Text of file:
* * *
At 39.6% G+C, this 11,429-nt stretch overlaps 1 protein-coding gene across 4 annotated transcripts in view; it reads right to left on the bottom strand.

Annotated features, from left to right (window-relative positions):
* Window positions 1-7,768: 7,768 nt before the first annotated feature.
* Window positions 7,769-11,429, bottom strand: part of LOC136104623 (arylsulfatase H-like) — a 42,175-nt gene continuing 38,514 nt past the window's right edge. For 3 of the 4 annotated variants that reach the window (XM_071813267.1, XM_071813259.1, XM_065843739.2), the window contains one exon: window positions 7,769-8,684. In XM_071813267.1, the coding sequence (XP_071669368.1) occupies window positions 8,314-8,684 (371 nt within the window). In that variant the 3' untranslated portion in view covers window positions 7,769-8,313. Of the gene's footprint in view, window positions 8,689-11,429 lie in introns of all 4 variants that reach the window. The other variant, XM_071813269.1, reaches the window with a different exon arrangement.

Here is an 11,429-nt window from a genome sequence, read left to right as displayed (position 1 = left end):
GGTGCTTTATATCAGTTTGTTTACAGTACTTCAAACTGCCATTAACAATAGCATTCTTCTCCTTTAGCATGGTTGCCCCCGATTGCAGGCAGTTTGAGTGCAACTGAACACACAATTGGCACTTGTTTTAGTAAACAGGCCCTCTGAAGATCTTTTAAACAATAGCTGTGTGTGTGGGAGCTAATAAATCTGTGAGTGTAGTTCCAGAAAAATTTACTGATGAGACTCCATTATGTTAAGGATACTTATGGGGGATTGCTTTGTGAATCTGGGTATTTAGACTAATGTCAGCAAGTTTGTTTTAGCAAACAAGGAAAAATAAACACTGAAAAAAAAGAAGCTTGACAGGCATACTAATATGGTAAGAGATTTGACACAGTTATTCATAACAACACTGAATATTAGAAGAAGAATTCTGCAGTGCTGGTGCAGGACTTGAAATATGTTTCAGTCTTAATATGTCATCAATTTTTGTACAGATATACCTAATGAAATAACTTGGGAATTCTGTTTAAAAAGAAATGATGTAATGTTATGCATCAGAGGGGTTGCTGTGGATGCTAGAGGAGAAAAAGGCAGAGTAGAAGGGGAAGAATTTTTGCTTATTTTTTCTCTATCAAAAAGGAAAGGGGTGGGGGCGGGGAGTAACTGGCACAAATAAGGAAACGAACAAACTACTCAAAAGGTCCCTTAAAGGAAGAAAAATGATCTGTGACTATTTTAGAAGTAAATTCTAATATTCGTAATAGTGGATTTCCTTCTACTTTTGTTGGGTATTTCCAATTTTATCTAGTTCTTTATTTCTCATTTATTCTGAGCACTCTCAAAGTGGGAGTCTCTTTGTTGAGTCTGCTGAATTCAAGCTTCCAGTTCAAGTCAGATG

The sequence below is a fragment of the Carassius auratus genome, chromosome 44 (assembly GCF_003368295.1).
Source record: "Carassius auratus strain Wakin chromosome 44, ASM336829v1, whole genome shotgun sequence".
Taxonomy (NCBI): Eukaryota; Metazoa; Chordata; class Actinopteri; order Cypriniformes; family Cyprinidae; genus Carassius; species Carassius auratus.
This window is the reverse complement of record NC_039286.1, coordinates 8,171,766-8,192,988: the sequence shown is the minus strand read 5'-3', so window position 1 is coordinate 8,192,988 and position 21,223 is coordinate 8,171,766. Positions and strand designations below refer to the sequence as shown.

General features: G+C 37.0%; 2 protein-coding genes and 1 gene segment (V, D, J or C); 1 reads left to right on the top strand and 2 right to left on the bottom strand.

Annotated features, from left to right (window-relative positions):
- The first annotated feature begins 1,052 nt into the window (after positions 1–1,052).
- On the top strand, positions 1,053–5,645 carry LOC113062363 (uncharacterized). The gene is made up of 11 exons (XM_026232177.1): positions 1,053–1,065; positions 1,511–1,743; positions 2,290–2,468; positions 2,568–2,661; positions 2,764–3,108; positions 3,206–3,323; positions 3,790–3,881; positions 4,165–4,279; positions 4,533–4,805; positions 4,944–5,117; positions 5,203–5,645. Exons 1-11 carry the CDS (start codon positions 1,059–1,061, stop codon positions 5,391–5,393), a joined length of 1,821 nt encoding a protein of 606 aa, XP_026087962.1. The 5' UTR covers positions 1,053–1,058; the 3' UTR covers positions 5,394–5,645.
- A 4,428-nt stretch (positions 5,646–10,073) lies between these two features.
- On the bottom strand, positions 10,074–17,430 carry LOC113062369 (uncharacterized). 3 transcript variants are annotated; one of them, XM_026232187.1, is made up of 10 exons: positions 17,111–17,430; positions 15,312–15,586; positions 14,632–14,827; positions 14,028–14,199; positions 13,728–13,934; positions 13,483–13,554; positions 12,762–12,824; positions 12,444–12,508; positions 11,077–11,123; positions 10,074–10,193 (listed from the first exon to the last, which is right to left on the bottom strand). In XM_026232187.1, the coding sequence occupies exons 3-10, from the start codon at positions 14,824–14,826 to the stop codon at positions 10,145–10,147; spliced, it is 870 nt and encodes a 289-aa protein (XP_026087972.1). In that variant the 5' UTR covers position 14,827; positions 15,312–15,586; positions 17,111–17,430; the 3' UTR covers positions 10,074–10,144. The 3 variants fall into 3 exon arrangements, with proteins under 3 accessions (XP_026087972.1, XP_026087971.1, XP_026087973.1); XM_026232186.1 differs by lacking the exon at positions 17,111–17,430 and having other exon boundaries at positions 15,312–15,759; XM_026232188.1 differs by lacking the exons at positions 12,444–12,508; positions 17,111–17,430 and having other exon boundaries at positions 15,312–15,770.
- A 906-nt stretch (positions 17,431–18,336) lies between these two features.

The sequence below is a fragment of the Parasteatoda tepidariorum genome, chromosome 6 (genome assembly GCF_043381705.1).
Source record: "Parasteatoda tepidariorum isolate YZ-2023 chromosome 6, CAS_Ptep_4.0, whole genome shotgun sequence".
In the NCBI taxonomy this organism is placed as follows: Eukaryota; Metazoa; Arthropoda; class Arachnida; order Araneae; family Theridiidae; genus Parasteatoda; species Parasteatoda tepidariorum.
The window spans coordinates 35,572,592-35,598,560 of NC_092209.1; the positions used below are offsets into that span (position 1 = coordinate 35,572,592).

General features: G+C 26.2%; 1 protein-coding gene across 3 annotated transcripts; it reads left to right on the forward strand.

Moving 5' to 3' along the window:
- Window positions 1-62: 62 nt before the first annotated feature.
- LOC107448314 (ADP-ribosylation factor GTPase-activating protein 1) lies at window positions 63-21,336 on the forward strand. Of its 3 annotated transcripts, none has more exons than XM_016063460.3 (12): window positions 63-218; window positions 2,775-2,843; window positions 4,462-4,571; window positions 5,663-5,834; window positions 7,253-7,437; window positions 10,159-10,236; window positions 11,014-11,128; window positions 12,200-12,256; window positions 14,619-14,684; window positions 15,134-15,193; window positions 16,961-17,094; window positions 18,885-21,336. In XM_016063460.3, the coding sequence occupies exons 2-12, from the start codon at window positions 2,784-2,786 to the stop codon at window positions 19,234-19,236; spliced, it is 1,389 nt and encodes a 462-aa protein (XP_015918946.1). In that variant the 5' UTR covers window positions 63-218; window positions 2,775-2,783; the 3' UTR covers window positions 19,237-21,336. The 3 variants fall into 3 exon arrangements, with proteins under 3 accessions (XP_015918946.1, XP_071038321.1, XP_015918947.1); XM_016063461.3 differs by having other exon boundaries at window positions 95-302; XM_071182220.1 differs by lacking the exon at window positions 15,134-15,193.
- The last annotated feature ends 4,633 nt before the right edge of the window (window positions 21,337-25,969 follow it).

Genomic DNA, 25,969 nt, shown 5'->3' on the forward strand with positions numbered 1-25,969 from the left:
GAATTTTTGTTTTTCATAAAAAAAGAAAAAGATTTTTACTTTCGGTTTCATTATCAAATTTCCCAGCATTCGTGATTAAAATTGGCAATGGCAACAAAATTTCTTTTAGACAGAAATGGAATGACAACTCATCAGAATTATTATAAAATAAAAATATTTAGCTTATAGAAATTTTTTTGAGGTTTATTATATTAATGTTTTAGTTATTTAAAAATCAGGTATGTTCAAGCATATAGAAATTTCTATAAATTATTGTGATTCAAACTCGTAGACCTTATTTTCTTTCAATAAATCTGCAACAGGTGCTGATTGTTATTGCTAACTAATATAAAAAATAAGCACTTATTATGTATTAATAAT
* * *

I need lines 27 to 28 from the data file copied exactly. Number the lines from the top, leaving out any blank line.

Genomic DNA, 25,969 nt, shown 5'->3' on the forward strand with positions numbered 1-25,969 from the left:
GAATTTTTGTTTTTCATAAAAAAAGAAAAAGATTTTTACTTTCGGTTTCATTATCAAATTTCCCAGCATTCGTGATTAAAATTGGCAATGGCAACAAAATTTCTTTTAGACAGAAATGGAATGACAACTCATCAGAATTATTATAAAATAAAAATATTTAGCTTATAGAAATTTTTTTGAGGTTTATTATATTAATGTTTTAGTTATTTAAAAATCAGGTATGTTCAAGCATATAGAAATTTCTATAAATTATTGTGATTCAAACTCGTAGACCTTATTTTCTTTCAATAAATCTGCAACAGGTGCTGATTGTTATTGCTAACTAATATAAAAAATAAGCACTTATTATGTATTAATAAT